A grant of £4.3 million from the Heritage Lottery Fund, announced today, will secure the future of Kelmscott Manor, the country home of the internationally acclaimed craftsman, designer, writer, environmentalist and socialist William Morris, and safeguard its internationally important collections for future generations
The development includes carrying out urgent repairs to the listed Manor House, the renovation of its famous gardens and the construction of a new education centre and visitor facilities. The project aims to enhance visitors’ understanding of the house and its setting and attract new audiences, particularly young people. Visitors will explore the inspirational impact that Kelmscott and its long history and archaeology had on William Morris and how this manifested itself in his work and helped to create his enduring worldwide legacy
William Morris is renowned today as the designer of patterns such as ‘Willow Bough’ and ‘Strawberry Thief’. The architecture, history, landscape, flora and fauna of Kelmscott inspired many of his most important designs and writings and influenced his ideas on conservation for both the built and natural environments.
The house contains an outstanding collection of works by Morris as well as his family and associates including Burne-Jones, Rossetti, Ford Madox Brown and Philip Webb that includes furniture, original textiles, pictures and paintings, carpets, ceramics and metalwork.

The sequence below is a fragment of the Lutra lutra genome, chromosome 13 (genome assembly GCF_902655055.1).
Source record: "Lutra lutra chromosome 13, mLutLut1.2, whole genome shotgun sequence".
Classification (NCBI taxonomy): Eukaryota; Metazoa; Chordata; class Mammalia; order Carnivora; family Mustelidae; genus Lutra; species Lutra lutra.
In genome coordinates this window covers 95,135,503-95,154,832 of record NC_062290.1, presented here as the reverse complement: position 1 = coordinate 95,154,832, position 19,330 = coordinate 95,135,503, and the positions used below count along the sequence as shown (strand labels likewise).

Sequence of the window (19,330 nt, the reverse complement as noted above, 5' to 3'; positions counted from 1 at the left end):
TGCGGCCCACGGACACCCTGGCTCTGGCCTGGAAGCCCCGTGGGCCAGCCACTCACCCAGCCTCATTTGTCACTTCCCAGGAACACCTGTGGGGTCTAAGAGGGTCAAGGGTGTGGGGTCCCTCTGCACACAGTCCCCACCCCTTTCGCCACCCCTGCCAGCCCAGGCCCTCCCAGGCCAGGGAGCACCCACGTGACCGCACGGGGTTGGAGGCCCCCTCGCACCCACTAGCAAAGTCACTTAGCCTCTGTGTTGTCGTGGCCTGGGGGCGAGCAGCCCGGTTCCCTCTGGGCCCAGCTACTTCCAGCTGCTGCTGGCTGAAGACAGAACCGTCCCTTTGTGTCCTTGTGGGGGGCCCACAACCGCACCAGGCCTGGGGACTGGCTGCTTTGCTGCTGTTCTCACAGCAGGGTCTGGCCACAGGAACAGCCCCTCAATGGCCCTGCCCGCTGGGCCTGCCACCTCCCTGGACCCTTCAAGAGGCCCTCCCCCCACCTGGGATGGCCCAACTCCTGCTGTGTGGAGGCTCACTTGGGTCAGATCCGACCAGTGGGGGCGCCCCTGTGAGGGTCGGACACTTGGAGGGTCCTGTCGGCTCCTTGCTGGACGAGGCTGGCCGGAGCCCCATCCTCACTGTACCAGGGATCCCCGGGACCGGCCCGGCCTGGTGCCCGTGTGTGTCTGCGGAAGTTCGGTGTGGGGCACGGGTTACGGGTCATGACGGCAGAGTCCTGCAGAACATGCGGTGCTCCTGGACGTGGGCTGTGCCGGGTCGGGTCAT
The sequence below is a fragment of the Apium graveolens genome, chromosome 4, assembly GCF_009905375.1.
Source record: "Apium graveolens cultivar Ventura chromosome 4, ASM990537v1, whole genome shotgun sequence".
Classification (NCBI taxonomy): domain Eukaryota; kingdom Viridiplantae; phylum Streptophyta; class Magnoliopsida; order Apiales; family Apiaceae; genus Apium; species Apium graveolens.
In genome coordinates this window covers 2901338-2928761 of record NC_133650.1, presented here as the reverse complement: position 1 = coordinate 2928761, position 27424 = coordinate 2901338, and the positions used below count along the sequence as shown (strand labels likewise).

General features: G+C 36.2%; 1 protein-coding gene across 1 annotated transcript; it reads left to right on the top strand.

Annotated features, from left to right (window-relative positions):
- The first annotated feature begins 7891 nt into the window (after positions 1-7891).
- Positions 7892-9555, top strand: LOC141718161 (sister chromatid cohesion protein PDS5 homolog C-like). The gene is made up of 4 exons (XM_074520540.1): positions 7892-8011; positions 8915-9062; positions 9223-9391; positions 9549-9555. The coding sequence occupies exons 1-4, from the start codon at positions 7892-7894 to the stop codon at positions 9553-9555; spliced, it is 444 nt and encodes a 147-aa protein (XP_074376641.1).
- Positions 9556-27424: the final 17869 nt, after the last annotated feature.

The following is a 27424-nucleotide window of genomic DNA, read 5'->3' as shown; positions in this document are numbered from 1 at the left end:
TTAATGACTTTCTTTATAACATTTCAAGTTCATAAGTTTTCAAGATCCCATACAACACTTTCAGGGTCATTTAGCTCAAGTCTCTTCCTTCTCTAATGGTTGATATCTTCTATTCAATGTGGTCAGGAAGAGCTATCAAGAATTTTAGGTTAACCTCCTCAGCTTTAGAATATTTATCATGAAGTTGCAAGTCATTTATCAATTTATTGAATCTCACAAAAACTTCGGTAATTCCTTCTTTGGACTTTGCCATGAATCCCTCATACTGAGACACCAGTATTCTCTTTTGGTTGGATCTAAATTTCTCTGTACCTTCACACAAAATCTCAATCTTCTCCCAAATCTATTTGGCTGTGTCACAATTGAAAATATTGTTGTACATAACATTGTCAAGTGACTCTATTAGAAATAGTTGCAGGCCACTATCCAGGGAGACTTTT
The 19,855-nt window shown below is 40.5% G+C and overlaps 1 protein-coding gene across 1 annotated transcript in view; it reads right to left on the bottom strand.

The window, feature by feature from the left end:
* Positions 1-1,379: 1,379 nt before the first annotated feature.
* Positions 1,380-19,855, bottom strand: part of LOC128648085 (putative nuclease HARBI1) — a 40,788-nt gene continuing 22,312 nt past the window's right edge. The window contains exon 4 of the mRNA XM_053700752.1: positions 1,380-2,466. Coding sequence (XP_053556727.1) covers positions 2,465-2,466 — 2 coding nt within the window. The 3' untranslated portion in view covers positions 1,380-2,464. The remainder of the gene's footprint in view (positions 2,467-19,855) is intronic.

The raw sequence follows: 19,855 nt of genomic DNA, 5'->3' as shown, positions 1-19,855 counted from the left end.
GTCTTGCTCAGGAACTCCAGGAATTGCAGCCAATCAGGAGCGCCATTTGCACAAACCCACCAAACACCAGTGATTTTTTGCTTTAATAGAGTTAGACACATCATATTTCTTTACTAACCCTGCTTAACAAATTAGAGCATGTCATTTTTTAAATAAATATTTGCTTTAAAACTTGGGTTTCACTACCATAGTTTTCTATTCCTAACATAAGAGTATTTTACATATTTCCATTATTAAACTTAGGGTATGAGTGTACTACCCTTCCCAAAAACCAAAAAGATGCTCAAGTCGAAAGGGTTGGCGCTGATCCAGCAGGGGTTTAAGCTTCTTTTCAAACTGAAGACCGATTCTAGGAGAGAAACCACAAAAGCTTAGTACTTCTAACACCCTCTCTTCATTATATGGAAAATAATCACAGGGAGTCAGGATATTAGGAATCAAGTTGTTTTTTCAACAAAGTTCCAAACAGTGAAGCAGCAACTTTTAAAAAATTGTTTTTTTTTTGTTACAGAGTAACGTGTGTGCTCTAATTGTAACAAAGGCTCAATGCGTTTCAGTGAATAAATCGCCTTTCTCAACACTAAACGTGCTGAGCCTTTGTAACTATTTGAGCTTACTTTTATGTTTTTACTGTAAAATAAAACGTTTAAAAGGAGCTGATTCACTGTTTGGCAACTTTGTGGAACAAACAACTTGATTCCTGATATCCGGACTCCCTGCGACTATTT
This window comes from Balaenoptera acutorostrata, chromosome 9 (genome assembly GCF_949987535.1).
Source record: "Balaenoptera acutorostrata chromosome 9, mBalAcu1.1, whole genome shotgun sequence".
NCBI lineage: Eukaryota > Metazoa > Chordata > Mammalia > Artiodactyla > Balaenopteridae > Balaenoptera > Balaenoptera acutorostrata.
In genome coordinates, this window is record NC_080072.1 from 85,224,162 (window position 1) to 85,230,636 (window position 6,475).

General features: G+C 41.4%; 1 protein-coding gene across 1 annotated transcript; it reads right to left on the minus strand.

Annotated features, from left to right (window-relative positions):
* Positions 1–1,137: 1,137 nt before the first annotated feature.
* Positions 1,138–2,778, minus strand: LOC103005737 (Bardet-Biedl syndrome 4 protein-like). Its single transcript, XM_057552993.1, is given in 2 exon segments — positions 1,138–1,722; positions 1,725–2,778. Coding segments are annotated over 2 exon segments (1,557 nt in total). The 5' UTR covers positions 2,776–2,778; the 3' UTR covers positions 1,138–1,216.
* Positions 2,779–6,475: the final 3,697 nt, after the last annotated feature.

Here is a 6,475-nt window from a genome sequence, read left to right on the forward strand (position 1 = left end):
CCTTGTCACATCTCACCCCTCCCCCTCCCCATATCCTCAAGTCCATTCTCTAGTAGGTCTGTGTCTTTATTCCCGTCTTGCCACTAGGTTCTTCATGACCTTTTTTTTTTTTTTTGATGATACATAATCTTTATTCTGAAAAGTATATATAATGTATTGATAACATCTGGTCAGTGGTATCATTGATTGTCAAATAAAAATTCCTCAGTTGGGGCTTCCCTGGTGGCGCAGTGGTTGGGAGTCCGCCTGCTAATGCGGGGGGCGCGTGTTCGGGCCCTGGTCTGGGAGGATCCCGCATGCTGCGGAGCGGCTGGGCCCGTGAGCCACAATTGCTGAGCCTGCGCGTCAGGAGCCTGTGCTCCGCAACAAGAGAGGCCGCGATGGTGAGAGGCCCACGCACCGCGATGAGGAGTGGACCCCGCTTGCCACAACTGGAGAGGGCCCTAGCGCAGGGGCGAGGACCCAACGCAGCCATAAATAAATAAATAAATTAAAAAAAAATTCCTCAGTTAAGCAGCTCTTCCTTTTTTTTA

The Manor is owned by the Society of Antiquaries of London, of which William Morris was a Fellow. Martin Levy FSA, Chairman of the Kelmscott Campaign Group, said: “I am delighted that the Heritage Lottery Fund has endorsed our passion for this project and enabled it to proceed for the benefit of future generations.”
Paul Drury, President, said: “The HLF investment will make Kelmscott self-sustaining and it therefore secures its long-term future while maintaining its fragile spirit of place. Our aim is to enhance the public’s understanding of the importance of Kelmscott and its landscape and how it influenced Morris’s thinking and his art.”
John S.C. Lewis FSA General Secretary said: ” It is wonderful to not only secure the future of the Manor, but to be able to engage the public with a love of the past in all its forms; a love that is central to the Society of Antiquaries and which was pivotal to Morris as one of our Fellows”.
For more information on visiting please see: www.sal.org.uk/kelmscott-manor/